[Proceedings against the Five Popish Lords for High Treason, 25 Oct. 1678; Trial of Thomas Whitebread, Harcourt, Gawen, Fenwick, and Turner, 1679; Trial of Richard Langhorn, esq., at the Old Bailey, for High Treason, 1679; Trial of Sir George Wakeman, 18 July 1679, &c.; Trial of William, Viscount Stafford, 1680-1; The Information of Stephen Dugdale, gent., delivered at the Bar of the House of Commons, 1 Nov. 1680; The Further Information of S. Dugdale, delivered at the Bar of the House of Commons, 24 Nov. 1680; A Narrative of Unheard-of Popish Cruelties towards Protestants beyond Seas; or a New Account of the Bloody Spanish Inquisition, published as a Caveat to Protestants. By Mr. Dugdale, 1680, and dedicated to James, duke of Monmouth, by Richard Dugdale [q. v.], trading on the name of Stephen to circulate this catchpenny compilation, referring to the Tasborough Trial, p. 20, and Stephen Dugdale's fear of the Inquisition; No Faith or Credit to be given to Papists, with Reflections on the Perjury of Will. Visc. Stafford, in relation to Mr. Stephen Dugdale, by John Smith, gentleman, discoverer of the Popish Plot, 1681 (depositions of ten obscure witnesses who swore afterwards that they had seen Stafford in conversation with Dugdale); The Trial and Conviction of John Tasborough and Ann Price for Subornation of Perjury, in endeavouring to persuade Mr. Dugdale to retract, &c., February 1680; TheTrial of Stephen College at Oxford, 17 Aug. 1681 (here Dugdale swore that College spoke treasonable words against the king at Oxford); Cobbett's State Trials, vii. Nos. 251, 252, 253, 260, 271, viii. No. 281 (Stephen College); North's Examen, 1740; Luttrell's Brief Hist. Relation, vol. i. 1857; Ballad Society's Bagford Ballads, 1876-1878, p. 676, &c.; Roxburghe Ballads, 1883, iv. 121 et seq.; Sir John Reresby's Memoirs, 1875, pp. 147, 194.]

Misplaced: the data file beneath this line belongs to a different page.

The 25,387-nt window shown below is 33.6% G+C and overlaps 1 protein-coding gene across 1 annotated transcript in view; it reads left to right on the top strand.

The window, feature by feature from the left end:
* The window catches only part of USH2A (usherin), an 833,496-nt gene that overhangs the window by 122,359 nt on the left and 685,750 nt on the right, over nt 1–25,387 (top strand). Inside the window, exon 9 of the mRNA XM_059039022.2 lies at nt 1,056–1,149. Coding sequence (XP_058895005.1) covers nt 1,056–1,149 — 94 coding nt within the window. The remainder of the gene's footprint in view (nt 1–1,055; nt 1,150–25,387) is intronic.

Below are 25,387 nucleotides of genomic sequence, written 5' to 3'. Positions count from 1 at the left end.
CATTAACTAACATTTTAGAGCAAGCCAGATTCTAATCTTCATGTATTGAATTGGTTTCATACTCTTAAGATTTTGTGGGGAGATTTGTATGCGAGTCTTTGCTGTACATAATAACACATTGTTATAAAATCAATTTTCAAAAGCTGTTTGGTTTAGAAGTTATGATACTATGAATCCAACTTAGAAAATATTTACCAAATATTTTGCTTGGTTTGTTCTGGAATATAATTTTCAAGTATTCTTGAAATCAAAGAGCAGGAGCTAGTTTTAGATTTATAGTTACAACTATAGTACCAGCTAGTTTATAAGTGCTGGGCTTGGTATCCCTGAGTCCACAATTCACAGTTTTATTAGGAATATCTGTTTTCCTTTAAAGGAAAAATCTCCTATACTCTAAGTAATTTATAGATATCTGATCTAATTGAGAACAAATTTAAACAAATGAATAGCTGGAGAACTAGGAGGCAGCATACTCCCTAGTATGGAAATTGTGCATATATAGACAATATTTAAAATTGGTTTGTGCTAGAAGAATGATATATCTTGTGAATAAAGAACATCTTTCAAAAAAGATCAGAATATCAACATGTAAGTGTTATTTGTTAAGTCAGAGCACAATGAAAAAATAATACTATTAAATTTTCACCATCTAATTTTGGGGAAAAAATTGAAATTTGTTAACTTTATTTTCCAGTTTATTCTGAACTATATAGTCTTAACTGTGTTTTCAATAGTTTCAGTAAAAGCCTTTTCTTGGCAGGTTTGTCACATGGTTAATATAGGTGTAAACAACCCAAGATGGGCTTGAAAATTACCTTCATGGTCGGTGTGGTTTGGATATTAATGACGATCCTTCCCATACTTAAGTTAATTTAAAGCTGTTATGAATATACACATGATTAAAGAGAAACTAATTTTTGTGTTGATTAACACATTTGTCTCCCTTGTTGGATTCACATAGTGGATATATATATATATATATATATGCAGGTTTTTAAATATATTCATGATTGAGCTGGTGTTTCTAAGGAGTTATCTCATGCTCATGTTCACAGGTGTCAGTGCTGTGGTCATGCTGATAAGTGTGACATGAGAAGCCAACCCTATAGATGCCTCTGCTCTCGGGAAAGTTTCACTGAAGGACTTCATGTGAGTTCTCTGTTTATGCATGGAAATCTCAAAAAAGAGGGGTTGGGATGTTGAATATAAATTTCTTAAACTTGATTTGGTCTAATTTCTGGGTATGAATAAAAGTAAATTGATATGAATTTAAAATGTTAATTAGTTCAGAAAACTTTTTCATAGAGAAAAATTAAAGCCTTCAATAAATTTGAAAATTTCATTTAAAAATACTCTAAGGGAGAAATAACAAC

J. W. E.